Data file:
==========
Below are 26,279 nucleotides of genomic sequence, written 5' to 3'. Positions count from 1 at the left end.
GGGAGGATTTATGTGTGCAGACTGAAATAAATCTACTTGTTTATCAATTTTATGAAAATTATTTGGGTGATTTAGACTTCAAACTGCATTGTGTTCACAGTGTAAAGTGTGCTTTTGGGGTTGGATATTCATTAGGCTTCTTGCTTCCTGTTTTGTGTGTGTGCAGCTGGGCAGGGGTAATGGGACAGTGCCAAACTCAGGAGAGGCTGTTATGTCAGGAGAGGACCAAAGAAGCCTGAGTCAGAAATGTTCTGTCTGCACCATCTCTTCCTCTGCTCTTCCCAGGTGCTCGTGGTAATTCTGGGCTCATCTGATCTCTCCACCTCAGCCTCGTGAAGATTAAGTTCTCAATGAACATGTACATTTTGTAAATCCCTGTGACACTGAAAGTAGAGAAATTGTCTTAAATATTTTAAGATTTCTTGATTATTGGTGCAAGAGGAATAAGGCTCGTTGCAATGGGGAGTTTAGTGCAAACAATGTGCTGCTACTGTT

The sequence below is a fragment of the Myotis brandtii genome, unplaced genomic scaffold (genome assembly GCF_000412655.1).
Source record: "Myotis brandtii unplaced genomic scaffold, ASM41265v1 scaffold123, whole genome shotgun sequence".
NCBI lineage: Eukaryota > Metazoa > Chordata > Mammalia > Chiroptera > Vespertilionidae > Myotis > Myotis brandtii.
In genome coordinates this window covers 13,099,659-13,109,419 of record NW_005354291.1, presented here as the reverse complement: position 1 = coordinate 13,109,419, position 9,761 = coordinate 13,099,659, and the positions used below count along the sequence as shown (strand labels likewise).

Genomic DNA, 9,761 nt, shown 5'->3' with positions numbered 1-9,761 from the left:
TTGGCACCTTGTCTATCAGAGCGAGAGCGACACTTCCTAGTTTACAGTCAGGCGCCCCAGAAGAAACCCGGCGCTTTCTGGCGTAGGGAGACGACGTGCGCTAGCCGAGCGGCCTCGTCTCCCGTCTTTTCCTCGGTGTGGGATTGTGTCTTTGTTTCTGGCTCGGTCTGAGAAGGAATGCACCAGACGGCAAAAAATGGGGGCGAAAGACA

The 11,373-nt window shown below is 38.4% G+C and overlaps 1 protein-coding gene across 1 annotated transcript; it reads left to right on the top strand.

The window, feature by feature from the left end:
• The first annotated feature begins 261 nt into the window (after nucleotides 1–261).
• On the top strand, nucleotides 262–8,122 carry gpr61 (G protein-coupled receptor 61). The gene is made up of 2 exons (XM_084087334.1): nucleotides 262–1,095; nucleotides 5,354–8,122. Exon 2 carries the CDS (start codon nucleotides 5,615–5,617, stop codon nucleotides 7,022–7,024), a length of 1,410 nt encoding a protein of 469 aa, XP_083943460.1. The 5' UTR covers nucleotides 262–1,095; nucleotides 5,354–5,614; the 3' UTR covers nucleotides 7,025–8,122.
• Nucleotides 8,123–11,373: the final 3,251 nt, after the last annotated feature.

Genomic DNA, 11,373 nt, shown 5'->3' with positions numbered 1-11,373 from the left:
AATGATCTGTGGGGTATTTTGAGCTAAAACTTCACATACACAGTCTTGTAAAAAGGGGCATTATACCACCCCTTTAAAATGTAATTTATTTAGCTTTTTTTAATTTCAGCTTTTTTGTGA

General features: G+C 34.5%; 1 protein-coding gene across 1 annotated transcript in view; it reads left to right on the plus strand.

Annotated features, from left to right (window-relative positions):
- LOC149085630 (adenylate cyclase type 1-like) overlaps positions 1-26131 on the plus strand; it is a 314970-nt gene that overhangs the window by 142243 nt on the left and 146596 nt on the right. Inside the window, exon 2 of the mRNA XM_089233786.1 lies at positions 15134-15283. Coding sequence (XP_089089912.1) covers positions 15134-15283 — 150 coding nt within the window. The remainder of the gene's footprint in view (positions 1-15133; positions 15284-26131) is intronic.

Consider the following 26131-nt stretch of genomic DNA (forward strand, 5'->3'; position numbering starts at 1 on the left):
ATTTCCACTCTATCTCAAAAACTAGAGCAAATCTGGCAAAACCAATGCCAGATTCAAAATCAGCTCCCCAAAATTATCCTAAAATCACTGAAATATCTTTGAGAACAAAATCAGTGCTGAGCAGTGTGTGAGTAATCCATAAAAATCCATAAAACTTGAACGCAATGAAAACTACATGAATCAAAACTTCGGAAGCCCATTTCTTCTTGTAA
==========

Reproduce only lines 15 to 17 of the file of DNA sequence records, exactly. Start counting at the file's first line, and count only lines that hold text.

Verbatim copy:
AATGATCTGTGGGGTATTTTGAGCTAAAACTTCACATACACAGTCTTGTAAAAAGGGGCATTATACCACCCCTTTAAAATGTAATTTATTTAGCTTTTTTTAATTTCAGCTTTTTTGTGA

General features: G+C 34.5%; 1 protein-coding gene across 1 annotated transcript in view; it reads left to right on the plus strand.

Annotated features, from left to right (window-relative positions):